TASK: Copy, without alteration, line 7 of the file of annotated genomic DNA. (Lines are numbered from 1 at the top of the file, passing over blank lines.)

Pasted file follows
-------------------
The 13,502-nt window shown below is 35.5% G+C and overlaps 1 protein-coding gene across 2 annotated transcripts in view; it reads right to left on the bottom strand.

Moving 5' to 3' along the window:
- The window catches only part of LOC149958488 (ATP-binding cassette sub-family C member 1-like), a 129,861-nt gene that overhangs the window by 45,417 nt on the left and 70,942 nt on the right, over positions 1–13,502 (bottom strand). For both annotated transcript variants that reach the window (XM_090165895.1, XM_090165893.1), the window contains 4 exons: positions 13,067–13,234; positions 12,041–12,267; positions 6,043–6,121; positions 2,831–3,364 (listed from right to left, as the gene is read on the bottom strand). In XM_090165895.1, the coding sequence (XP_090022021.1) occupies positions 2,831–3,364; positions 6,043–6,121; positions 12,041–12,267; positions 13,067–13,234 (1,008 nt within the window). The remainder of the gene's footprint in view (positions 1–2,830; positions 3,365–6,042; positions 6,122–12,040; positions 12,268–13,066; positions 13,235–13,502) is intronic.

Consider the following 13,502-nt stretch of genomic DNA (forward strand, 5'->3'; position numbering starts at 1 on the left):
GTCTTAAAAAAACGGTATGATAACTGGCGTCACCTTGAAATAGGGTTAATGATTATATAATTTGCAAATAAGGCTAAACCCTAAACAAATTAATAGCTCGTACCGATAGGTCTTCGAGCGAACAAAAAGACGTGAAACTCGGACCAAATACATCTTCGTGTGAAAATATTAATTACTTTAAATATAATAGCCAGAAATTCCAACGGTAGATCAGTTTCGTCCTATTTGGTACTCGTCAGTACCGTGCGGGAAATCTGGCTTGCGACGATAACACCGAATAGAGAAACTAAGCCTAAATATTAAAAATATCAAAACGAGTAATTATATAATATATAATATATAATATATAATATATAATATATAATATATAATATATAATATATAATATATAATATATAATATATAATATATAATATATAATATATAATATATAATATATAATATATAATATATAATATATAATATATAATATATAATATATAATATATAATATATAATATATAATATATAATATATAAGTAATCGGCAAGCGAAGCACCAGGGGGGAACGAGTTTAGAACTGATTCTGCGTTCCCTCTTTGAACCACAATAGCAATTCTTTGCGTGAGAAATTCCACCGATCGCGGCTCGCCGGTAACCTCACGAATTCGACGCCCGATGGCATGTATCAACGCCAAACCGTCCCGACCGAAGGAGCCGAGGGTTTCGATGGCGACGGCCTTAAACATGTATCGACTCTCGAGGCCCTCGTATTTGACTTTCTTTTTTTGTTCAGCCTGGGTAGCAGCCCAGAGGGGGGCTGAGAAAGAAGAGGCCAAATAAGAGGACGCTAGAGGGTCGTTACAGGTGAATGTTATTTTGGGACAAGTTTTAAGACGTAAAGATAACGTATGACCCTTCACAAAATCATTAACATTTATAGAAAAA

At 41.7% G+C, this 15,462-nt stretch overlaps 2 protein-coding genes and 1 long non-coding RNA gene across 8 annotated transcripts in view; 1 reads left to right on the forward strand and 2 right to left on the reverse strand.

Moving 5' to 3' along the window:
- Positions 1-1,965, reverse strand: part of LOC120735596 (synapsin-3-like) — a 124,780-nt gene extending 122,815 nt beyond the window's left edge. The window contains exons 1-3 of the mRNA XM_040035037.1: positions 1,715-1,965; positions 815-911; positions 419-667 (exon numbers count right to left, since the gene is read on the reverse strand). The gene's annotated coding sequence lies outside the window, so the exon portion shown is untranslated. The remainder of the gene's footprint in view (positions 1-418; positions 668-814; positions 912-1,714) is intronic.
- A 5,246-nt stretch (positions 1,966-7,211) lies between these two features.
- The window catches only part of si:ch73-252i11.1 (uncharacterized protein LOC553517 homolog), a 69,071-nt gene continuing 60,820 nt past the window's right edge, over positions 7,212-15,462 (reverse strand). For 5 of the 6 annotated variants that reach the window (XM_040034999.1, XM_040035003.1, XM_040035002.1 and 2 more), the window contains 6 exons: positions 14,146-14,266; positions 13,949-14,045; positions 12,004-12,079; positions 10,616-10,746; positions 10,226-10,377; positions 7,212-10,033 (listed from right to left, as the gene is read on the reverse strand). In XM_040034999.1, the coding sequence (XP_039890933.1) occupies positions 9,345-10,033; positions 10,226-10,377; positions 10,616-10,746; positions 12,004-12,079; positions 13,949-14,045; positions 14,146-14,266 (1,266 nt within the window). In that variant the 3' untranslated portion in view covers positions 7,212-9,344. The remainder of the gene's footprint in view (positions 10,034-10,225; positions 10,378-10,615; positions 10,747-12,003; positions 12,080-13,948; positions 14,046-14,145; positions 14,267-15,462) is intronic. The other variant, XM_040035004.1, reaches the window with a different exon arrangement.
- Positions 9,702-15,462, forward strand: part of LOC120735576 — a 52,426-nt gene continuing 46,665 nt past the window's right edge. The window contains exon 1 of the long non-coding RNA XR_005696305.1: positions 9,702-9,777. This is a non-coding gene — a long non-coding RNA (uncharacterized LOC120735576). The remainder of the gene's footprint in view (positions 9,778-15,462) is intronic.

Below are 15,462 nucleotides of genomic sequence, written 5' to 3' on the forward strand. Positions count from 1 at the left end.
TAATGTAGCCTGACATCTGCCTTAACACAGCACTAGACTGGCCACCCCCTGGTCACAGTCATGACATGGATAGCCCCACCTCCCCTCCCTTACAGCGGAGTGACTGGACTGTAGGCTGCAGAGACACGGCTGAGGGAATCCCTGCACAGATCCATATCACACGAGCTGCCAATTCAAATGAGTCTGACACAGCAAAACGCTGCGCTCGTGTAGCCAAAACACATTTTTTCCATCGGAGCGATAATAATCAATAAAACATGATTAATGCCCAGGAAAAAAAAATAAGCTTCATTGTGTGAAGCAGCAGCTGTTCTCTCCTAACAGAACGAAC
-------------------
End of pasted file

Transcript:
Moving 5' to 3' along the window: